Compared to their West European cousins, post-communist Christian Democratic parties are notable for their lack of success. Even in the most religious of post-communist democracies, no Christian Democratic (CD) party has claimed a plurality of the electorate. Nonetheless, there is a considerable range in electoral support from 1990-2010, from a low of .7% in Estonia to as high as 18.4% in Slovakia. The most successful CD parties have arisen in Slovakia, the Czech Republic, Slovenia, and Lithuania. The reasons for this success lie not in popular religiosity, state-church conflict, or alliances between CD parties and churches. Instead, where parties can point to an interwar history of nation- and state- building, they receive an initial electoral boost from this historical legacy. Yet even these favorable historical reputations have transitory effects: by the second or third elections, the impact of interwar support had rapidly faded.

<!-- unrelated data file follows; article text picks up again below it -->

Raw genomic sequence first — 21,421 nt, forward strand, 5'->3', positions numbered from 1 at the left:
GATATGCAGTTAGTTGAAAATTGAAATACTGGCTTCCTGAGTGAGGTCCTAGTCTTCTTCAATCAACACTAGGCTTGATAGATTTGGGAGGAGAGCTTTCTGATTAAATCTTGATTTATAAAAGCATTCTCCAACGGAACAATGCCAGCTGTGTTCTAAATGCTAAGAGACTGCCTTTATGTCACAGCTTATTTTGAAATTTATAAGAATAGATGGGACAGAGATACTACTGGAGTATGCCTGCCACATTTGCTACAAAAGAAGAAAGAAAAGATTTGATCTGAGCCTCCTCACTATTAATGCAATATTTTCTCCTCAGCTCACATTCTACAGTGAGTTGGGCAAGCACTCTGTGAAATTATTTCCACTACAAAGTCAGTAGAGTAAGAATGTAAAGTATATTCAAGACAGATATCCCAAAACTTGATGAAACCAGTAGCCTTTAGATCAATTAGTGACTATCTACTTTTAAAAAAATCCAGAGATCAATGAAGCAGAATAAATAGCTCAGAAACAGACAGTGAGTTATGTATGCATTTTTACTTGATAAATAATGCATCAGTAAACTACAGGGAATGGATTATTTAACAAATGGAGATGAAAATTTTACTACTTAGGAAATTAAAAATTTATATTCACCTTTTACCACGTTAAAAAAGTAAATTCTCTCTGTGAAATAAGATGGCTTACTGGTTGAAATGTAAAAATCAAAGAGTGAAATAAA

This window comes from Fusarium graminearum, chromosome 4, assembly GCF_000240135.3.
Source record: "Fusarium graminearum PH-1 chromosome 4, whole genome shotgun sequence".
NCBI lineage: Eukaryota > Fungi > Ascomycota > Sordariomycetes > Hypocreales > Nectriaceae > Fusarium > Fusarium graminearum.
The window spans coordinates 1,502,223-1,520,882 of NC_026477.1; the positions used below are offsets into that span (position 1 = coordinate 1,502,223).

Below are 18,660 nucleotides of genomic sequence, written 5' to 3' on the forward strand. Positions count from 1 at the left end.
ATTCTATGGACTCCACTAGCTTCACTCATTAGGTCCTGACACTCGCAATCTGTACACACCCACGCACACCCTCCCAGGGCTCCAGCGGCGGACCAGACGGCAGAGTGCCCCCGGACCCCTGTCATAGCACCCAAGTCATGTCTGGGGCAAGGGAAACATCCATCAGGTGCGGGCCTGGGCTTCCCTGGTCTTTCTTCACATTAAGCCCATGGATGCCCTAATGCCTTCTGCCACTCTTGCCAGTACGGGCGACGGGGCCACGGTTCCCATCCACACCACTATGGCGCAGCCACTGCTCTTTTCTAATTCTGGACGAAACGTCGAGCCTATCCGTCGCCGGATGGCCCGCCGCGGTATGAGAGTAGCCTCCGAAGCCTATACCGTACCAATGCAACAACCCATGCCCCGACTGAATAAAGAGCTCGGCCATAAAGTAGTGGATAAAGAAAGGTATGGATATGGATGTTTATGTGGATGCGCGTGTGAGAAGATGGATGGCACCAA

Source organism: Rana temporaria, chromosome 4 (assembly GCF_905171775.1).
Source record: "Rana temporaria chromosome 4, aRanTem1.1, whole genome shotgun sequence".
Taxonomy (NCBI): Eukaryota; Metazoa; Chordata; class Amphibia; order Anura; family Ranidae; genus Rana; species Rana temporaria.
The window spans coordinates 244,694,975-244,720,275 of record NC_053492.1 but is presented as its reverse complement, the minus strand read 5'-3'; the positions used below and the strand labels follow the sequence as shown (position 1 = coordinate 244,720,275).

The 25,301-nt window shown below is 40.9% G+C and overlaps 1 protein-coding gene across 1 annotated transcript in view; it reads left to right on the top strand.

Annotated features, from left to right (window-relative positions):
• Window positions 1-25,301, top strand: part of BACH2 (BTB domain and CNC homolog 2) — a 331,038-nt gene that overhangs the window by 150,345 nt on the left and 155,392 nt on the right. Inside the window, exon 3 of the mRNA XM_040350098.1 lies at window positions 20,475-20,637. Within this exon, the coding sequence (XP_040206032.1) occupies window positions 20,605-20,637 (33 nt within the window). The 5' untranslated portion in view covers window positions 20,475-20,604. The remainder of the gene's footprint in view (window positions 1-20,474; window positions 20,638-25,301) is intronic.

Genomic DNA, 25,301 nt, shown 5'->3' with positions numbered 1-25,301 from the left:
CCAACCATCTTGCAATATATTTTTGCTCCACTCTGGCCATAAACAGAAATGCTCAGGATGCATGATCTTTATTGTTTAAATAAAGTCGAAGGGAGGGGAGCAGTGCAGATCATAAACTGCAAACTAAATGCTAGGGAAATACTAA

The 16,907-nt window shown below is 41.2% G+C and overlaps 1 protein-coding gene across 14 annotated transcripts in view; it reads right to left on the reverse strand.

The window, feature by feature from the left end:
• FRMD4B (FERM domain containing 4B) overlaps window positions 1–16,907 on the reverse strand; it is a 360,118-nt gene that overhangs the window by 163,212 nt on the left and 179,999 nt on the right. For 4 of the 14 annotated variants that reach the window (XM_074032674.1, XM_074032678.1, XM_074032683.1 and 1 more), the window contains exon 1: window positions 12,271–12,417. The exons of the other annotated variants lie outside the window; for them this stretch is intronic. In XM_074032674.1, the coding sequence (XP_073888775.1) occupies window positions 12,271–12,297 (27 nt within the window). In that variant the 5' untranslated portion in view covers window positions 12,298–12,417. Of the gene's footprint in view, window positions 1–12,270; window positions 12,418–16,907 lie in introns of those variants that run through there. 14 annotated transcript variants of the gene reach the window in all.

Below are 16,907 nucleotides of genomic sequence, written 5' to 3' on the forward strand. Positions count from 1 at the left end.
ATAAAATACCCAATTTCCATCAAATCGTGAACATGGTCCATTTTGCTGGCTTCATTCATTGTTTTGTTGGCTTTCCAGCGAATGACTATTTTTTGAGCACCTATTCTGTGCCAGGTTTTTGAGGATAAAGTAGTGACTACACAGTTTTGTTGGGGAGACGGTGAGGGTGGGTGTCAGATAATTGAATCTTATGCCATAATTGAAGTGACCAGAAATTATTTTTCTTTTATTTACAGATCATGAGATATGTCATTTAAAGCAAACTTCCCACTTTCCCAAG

This event took place in the 6th floor boardroom.


  • Nida Gelazis

    Former Senior Associate
  • Anna Grzymala-Busse

    Ronald and Eileen Weiser Professor of European and Eurasian Studies, Department of Political Science, University of Michigan